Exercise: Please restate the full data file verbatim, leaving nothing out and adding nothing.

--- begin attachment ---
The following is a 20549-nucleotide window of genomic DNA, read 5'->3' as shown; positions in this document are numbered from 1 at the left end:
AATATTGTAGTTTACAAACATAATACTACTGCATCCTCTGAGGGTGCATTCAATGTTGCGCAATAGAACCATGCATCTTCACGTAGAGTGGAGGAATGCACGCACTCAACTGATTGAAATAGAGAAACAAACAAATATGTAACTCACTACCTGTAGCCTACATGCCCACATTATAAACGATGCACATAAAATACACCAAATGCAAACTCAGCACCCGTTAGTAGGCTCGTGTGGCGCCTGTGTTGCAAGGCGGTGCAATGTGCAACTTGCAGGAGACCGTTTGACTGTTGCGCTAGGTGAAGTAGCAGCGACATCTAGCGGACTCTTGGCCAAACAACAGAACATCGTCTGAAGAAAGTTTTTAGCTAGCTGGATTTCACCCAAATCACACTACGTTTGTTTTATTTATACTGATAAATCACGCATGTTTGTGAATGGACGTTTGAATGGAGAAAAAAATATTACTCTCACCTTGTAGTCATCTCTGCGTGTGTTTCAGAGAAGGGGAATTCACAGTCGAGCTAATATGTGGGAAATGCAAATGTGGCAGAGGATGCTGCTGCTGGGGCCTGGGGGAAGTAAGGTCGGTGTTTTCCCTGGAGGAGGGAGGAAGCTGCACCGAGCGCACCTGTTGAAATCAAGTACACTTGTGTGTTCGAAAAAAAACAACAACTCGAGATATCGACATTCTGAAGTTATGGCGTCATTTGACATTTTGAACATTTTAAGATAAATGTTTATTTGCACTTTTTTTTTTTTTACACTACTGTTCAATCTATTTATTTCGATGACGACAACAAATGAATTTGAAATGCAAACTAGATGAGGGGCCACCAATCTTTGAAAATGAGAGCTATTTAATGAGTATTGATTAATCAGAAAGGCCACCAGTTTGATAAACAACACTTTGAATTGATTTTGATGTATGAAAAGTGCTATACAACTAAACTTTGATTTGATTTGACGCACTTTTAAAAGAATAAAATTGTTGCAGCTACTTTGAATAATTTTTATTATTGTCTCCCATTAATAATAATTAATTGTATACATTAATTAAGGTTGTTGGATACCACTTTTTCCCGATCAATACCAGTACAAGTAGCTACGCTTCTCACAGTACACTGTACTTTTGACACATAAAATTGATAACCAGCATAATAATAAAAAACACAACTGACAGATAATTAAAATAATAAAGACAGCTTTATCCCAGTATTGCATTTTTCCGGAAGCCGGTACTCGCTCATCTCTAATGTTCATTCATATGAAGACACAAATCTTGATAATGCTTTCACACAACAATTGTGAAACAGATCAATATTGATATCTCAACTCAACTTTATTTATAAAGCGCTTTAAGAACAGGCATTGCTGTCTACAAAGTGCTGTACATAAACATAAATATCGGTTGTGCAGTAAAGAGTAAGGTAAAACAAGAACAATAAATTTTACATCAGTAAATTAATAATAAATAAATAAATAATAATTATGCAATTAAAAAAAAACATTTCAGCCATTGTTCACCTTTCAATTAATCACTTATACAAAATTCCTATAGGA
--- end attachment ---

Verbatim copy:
The following is a 20549-nucleotide window of genomic DNA, read 5'->3' as shown; positions in this document are numbered from 1 at the left end:
AATATTGTAGTTTACAAACATAATACTACTGCATCCTCTGAGGGTGCATTCAATGTTGCGCAATAGAACCATGCATCTTCACGTAGAGTGGAGGAATGCACGCACTCAACTGATTGAAATAGAGAAACAAACAAATATGTAACTCACTACCTGTAGCCTACATGCCCACATTATAAACGATGCACATAAAATACACCAAATGCAAACTCAGCACCCGTTAGTAGGCTCGTGTGGCGCCTGTGTTGCAAGGCGGTGCAATGTGCAACTTGCAGGAGACCGTTTGACTGTTGCGCTAGGTGAAGTAGCAGCGACATCTAGCGGACTCTTGGCCAAACAACAGAACATCGTCTGAAGAAAGTTTTTAGCTAGCTGGATTTCACCCAAATCACACTACGTTTGTTTTATTTATACTGATAAATCACGCATGTTTGTGAATGGACGTTTGAATGGAGAAAAAAATATTACTCTCACCTTGTAGTCATCTCTGCGTGTGTTTCAGAGAAGGGGAATTCACAGTCGAGCTAATATGTGGGAAATGCAAATGTGGCAGAGGATGCTGCTGCTGGGGCCTGGGGGAAGTAAGGTCGGTGTTTTCCCTGGAGGAGGGAGGAAGCTGCACCGAGCGCACCTGTTGAAATCAAGTACACTTGTGTGTTCGAAAAAAAACAACAACTCGAGATATCGACATTCTGAAGTTATGGCGTCATTTGACATTTTGAACATTTTAAGATAAATGTTTATTTGCACTTTTTTTTTTTTTACACTACTGTTCAATCTATTTATTTCGATGACGACAACAAATGAATTTGAAATGCAAACTAGATGAGGGGCCACCAATCTTTGAAAATGAGAGCTATTTAATGAGTATTGATTAATCAGAAAGGCCACCAGTTTGATAAACAACACTTTGAATTGATTTTGATGTATGAAAAGTGCTATACAACTAAACTTTGATTTGATTTGACGCACTTTTAAAAGAATAAAATTGTTGCAGCTACTTTGAATAATTTTTATTATTGTCTCCCATTAATAATAATTAATTGTATACATTAATTAAGGTTGTTGGATACCACTTTTTCCCGATCAATACCAGTACAAGTAGCTACGCTTCTCACAGTACACTGTACTTTTGACACATAAAATTGATAACCAGCATAATAATAAAAAACACAACTGACAGATAATTAAAATAATAAAGACAGCTTTATCCCAGTATTGCATTTTTCCGGAAGCCGGTACTCGCTCATCTCTAATGTTCATTCATATGAAGACACAAATCTTGATAATGCTTTCACACAACAATTGTGAAACAGATCAATATTGATATCTCAACTCAACTTTATTTATAAAGCGCTTTAAGAACAGGCATTGCTGTCTACAAAGTGCTGTACATAAACATAAATATCGGTTGTGCAGTAAAGAGTAAGGTAAAACAAGAACAATAAATTTTACATCAGTAAATTAATAATAAATAAATAAATAATAATTATGCAATTAAAAAAAAACATTTCAGCCATTGTTCACCTTTCAATTAATCACTTATACAAAATTCCTATAGGA